CityView Magazine

May 2022

CityView Magazine - Fayetteville, NC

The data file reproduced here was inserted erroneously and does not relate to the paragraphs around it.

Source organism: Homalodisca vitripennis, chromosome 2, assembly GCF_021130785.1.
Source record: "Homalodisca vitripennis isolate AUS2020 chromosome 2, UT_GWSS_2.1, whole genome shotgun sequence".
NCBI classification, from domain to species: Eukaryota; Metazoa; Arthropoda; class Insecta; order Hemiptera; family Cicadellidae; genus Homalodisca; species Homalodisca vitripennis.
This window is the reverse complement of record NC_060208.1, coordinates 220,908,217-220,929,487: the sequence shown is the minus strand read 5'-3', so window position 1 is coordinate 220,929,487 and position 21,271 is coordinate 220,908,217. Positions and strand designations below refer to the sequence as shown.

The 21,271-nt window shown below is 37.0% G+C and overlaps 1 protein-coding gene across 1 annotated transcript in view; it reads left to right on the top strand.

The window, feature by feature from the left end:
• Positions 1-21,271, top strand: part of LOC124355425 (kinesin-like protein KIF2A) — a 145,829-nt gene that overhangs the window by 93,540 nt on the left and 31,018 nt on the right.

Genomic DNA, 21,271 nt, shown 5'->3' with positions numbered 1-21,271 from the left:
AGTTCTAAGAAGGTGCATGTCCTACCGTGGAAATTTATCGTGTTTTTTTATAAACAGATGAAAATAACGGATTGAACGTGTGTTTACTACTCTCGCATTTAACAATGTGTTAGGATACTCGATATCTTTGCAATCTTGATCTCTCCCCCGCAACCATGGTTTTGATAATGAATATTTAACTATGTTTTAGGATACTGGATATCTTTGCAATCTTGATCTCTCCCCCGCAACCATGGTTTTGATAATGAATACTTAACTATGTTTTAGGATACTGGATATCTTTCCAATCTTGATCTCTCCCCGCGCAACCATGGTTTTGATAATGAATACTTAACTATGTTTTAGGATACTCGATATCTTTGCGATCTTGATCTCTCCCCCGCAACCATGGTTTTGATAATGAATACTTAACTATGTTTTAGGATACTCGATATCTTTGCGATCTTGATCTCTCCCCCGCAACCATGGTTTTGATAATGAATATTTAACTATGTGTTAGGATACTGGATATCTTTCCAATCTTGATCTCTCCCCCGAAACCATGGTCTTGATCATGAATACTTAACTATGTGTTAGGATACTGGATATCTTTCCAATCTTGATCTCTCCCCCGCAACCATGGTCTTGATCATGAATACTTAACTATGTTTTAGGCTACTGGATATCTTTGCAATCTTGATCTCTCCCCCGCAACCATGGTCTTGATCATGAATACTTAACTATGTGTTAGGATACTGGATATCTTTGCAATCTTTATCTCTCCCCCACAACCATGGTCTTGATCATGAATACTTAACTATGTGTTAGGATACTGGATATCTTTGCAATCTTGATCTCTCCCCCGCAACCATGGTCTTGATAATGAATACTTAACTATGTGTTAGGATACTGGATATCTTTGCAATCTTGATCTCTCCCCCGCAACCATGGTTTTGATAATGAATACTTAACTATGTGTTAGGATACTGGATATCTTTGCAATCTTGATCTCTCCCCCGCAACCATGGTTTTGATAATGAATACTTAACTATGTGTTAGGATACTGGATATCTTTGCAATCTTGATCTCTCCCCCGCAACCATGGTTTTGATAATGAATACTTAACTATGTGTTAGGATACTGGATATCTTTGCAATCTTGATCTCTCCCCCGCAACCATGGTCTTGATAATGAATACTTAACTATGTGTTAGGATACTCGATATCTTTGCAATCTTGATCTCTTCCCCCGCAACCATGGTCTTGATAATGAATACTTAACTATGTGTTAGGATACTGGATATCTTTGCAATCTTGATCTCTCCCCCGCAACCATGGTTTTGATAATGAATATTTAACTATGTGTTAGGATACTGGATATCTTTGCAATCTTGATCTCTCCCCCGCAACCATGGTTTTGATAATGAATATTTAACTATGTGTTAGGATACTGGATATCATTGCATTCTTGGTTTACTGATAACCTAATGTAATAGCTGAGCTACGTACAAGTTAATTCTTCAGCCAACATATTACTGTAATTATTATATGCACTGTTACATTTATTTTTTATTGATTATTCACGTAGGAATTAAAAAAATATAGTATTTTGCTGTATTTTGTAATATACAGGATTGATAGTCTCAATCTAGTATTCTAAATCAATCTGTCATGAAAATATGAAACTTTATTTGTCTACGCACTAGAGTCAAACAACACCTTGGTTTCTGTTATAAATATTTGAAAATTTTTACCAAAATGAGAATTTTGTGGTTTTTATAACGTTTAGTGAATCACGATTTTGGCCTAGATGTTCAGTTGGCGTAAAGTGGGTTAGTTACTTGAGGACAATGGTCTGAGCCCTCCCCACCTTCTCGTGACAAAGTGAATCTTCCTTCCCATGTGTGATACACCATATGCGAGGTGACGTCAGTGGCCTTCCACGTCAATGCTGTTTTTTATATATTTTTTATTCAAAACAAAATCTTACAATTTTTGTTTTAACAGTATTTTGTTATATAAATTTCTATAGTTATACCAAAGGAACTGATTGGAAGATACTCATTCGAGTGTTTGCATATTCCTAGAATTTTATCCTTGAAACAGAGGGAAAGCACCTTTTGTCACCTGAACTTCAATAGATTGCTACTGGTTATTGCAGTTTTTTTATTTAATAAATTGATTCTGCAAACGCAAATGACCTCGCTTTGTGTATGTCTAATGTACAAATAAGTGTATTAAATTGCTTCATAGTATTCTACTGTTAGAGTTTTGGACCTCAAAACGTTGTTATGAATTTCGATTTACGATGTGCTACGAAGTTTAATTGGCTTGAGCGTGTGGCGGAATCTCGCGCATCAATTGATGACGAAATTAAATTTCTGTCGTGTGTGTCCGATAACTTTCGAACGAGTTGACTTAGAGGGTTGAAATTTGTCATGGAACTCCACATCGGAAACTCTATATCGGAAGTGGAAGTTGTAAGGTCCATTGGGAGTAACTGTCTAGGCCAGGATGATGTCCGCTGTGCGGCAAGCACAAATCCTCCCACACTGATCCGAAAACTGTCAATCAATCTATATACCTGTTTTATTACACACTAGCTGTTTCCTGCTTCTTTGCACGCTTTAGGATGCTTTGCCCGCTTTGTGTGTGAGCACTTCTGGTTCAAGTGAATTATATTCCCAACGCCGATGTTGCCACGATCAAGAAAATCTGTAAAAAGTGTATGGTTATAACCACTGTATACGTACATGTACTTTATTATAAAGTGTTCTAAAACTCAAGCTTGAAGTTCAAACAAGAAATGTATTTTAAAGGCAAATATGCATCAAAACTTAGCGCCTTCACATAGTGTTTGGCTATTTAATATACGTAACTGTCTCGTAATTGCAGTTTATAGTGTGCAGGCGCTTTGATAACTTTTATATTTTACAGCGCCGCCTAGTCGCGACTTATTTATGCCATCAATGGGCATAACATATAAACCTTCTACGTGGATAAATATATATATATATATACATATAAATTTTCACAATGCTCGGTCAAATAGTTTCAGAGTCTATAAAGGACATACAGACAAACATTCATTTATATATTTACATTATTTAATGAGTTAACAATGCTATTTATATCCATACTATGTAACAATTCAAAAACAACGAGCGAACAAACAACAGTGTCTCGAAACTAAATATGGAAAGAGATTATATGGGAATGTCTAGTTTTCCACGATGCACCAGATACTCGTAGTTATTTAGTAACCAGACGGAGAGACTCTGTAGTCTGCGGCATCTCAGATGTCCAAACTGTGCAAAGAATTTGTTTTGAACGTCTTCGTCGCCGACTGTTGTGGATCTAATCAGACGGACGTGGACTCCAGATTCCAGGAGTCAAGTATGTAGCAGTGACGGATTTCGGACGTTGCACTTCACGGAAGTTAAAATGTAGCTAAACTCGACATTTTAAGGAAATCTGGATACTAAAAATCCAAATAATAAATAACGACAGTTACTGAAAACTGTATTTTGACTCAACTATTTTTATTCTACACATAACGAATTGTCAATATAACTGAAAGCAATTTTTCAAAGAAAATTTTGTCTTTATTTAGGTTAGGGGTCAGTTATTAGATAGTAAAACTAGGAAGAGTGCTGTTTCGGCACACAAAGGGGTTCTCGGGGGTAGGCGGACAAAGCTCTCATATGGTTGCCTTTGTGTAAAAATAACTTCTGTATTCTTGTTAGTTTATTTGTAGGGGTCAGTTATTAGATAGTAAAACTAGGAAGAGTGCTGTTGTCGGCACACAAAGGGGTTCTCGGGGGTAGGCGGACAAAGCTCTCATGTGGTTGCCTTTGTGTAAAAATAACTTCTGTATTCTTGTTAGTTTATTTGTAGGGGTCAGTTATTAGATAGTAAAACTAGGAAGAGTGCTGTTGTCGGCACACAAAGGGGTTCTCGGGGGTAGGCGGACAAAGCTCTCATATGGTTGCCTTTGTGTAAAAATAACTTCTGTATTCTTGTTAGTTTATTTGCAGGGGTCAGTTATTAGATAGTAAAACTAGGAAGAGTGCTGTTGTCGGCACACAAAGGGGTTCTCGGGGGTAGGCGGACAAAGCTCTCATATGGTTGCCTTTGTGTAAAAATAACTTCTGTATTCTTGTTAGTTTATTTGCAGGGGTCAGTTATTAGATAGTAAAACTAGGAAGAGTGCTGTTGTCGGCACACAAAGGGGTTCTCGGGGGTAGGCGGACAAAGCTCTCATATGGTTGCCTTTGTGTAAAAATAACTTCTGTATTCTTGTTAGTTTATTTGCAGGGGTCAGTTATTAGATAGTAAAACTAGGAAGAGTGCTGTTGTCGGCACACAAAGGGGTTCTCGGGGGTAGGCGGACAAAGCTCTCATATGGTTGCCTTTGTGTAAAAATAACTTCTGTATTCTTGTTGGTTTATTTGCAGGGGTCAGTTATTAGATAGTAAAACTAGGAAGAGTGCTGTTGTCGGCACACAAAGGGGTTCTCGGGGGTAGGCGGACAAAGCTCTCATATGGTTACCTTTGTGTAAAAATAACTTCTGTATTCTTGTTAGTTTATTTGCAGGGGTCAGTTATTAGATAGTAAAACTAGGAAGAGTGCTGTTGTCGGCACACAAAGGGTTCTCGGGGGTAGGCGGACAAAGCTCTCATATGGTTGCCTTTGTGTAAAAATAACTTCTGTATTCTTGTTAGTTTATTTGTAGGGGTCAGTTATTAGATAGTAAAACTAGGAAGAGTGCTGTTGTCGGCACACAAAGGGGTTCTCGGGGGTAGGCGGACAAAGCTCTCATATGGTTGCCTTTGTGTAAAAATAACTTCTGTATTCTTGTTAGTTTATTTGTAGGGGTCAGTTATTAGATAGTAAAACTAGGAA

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Page 20 of 53 | 17 children aged 7 to 80,'' Mike said. From there, tour the park 's continentally themed aviaries and the two newest exhibits, the Wings of the Tropics and Birds of Paradise aviaries. As you move west through the park, you may also catch a glimpse of some exciting new arrivals: two very prehistoric-looking young cassowaries and two baby African fish eagles (the first successful breeding in North America in 25 years). While Sylvan Heights is a fun family destination, it "goes a lot further than just being a public attraction with birds," said Katie Lubbock, communications coordinator for the park. "It's more about educating people about why we need birds and their habitat. I don't think there's another place quite like it in the world, in what we do with environmental education, in what we do with teaching future conservationists and biologists." at conservation mission is a recurring theme throughout the park and is truly the passion of the Sylvan Heights founders and staff. However, conservation in the modern world does come with some hard realities, as Mike said. "We keep quite a lot of endangered species and breed them, and certain species are loaned out to zoos for breeding. Eventually, the idea is to send them back (to the wild), but the problem is we can breed the birds but if they don't have habitat they don't have anywhere to go. … e habitat is disappearing, and as it disappears so do the birds and everything else around." Still, he remains hopeful. "We try to do our little bit anyways and hold on to what we have." As Sylvan Heights Bird Park is a nonprofit organization, all proceeds from admission, gi shop sales, and membership purchases go to supporting the bird collection and continuing the park 's education and conservation efforts at home and abroad. Upper-level members also receive an invitation to Duck ling Day on June 11, the only day of the year the behind-the-scenes Avian Breeding Center is open to the public. Here, members can see where hundreds of duck lings, goslings, and swan cygnets are hatched and reared, tour the center's private aviaries, and view several rare waterfowl species that may not be on display at the park. At the end of the day, if guests walk away with one feeling, the park hopes it's a newly kindled interest in birds. Mike agreed: "It gives me a lot of satisfaction seeing how people who haven't been involved with birds before see birds in a different light." Sylvan Heights Bird Park Address: 500 Sylvan Heights Park Way, Scotland Neck Hours: 9 a.m. to 5 p.m. Tuesday through Sunday Cost: Adults 13-61, $12; Seniors 62+, $11; Children 3-12, $9; children 2 and younger, free; 10% military discount. Annual memberships start at $39 per person and include free admission to Sylvan Heights and the North Carolina Zoo and 50% off admission to all N.C. aquariums. Contact: 252-826-3186; Tip: Aer your park visit, we recommend dining at La Casetta restaurant in Scotland Neck for Italian favorites, including a variety of pizzas, salads, sandwiches, pasta dishes and desserts. Eight walk-through aviaries allow visitors to interact with birds, including macaws, American flamingos and parakeets. PHOTO BY K ATIE LUBBOCK

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